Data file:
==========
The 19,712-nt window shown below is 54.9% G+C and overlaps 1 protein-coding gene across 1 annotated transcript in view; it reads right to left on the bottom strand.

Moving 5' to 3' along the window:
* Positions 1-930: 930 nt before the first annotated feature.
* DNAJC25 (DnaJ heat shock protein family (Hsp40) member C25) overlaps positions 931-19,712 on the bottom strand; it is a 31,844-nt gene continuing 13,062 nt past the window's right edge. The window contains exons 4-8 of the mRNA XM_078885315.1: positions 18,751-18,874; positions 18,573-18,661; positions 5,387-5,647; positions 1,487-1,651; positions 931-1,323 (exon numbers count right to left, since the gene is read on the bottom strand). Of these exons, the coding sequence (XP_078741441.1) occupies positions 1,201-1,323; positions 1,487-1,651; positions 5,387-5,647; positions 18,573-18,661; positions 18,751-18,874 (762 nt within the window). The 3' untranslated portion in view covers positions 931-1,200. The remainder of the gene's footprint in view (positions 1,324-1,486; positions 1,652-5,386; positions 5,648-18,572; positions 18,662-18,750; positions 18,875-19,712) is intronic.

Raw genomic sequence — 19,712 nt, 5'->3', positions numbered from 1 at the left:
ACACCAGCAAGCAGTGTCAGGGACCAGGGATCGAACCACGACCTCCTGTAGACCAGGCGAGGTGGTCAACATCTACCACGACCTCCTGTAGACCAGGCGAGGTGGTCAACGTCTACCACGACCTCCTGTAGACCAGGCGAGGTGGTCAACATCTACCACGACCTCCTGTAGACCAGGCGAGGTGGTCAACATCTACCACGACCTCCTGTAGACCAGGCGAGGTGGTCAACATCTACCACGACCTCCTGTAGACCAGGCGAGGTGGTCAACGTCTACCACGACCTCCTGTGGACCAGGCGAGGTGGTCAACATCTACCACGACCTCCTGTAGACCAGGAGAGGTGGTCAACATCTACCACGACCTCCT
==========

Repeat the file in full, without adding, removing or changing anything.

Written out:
The 19,712-nt window shown below is 54.9% G+C and overlaps 1 protein-coding gene across 1 annotated transcript in view; it reads right to left on the bottom strand.

Moving 5' to 3' along the window:
* Positions 1-930: 930 nt before the first annotated feature.
* DNAJC25 (DnaJ heat shock protein family (Hsp40) member C25) overlaps positions 931-19,712 on the bottom strand; it is a 31,844-nt gene continuing 13,062 nt past the window's right edge. The window contains exons 4-8 of the mRNA XM_078885315.1: positions 18,751-18,874; positions 18,573-18,661; positions 5,387-5,647; positions 1,487-1,651; positions 931-1,323 (exon numbers count right to left, since the gene is read on the bottom strand). Of these exons, the coding sequence (XP_078741441.1) occupies positions 1,201-1,323; positions 1,487-1,651; positions 5,387-5,647; positions 18,573-18,661; positions 18,751-18,874 (762 nt within the window). The 3' untranslated portion in view covers positions 931-1,200. The remainder of the gene's footprint in view (positions 1,324-1,486; positions 1,652-5,386; positions 5,648-18,572; positions 18,662-18,750; positions 18,875-19,712) is intronic.

Raw genomic sequence — 19,712 nt, 5'->3', positions numbered from 1 at the left:
ACACCAGCAAGCAGTGTCAGGGACCAGGGATCGAACCACGACCTCCTGTAGACCAGGCGAGGTGGTCAACATCTACCACGACCTCCTGTAGACCAGGCGAGGTGGTCAACGTCTACCACGACCTCCTGTAGACCAGGCGAGGTGGTCAACATCTACCACGACCTCCTGTAGACCAGGCGAGGTGGTCAACATCTACCACGACCTCCTGTAGACCAGGCGAGGTGGTCAACATCTACCACGACCTCCTGTAGACCAGGCGAGGTGGTCAACGTCTACCACGACCTCCTGTGGACCAGGCGAGGTGGTCAACATCTACCACGACCTCCTGTAGACCAGGAGAGGTGGTCAACATCTACCACGACCTCCT